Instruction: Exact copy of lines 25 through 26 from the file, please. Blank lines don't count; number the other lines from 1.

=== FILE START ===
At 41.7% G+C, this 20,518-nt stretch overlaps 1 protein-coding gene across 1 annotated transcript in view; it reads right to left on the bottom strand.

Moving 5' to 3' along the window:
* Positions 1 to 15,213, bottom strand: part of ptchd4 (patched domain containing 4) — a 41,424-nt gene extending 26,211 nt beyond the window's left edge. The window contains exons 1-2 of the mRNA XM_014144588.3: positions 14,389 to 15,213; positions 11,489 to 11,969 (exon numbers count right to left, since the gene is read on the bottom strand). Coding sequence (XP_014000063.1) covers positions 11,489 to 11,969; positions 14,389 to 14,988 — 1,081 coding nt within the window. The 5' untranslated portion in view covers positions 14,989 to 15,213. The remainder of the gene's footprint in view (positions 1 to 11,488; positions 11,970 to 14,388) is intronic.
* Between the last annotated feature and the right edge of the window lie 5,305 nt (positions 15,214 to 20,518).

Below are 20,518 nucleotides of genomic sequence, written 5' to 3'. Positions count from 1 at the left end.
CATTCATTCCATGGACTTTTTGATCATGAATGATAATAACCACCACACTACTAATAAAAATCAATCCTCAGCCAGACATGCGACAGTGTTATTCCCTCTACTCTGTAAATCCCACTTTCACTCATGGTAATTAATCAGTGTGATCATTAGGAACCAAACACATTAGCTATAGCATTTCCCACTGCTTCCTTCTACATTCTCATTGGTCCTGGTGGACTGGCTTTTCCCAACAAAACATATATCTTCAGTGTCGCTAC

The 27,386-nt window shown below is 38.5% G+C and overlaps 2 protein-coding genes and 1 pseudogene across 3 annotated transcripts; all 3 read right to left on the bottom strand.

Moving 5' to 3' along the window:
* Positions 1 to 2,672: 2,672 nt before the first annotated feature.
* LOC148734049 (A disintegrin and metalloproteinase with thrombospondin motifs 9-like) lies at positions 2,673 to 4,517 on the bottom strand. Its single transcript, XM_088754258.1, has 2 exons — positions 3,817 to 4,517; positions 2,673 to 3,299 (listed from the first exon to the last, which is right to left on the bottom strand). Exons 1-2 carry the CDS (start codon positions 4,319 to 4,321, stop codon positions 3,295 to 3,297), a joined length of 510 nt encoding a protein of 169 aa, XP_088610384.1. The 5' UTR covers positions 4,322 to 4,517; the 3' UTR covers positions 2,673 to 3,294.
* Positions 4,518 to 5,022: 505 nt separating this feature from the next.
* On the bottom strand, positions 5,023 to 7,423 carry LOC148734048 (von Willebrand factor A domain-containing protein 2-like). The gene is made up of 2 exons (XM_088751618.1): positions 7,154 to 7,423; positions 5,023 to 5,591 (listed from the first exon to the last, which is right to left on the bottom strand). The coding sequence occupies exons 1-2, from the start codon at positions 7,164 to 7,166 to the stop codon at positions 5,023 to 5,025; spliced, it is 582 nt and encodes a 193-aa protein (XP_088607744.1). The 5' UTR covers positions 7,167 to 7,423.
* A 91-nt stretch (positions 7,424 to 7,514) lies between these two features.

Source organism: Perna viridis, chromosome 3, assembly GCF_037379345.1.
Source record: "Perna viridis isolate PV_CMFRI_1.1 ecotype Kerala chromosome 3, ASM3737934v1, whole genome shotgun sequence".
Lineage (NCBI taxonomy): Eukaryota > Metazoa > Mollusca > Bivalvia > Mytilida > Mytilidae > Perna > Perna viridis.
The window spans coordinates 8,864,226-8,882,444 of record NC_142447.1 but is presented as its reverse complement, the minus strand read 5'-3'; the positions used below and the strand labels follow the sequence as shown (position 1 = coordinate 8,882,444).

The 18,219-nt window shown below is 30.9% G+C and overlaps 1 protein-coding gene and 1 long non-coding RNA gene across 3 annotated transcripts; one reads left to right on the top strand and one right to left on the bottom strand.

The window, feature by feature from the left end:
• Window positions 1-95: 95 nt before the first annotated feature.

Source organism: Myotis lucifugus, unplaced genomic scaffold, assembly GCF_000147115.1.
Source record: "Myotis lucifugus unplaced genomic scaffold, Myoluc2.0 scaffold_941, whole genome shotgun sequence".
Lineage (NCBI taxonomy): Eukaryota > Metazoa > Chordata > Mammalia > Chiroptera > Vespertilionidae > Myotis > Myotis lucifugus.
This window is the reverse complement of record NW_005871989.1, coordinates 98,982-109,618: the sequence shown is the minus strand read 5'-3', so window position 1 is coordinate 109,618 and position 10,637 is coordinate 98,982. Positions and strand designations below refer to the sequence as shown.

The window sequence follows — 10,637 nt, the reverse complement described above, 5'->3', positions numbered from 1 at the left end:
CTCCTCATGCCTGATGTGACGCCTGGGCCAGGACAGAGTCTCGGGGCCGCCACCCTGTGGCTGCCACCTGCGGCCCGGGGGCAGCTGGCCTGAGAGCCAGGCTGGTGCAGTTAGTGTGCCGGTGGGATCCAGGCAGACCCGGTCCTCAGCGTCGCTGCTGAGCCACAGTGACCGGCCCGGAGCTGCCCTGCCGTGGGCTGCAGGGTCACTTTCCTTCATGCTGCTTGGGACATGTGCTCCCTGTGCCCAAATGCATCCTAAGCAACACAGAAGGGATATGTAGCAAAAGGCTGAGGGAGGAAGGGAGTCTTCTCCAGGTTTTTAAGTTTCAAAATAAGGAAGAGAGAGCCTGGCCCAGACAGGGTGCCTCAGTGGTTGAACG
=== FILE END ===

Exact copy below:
The window sequence follows — 10,637 nt, the reverse complement described above, 5'->3', positions numbered from 1 at the left end:
CTCCTCATGCCTGATGTGACGCCTGGGCCAGGACAGAGTCTCGGGGCCGCCACCCTGTGGCTGCCACCTGCGGCCCGGGGGCAGCTGGCCTGAGAGCCAGGCTGGTGCAGTTAGTGTGCCGGTGGGATCCAGGCAGACCCGGTCCTCAGCGTCGCTGCTGAGCCACAGTGACCGGCCCGGAGCTGCCCTGCCGTGGGCTGCAGGGTCACTTTCCTTCATGCTGCTTGGGACATGTGCTCCCTGTGCCCAAATGCATCCTAAGCAACACAGAAGGGATATGTAGCAAAAGGCTGAGGGAGGAAGGGAGTCTTCTCCAGGTTTTTAAGTTTCAAAATAAGGAAGAGAGAGCCTGGCCCAGACAGGGTGCCTCAGTGGTTGAACG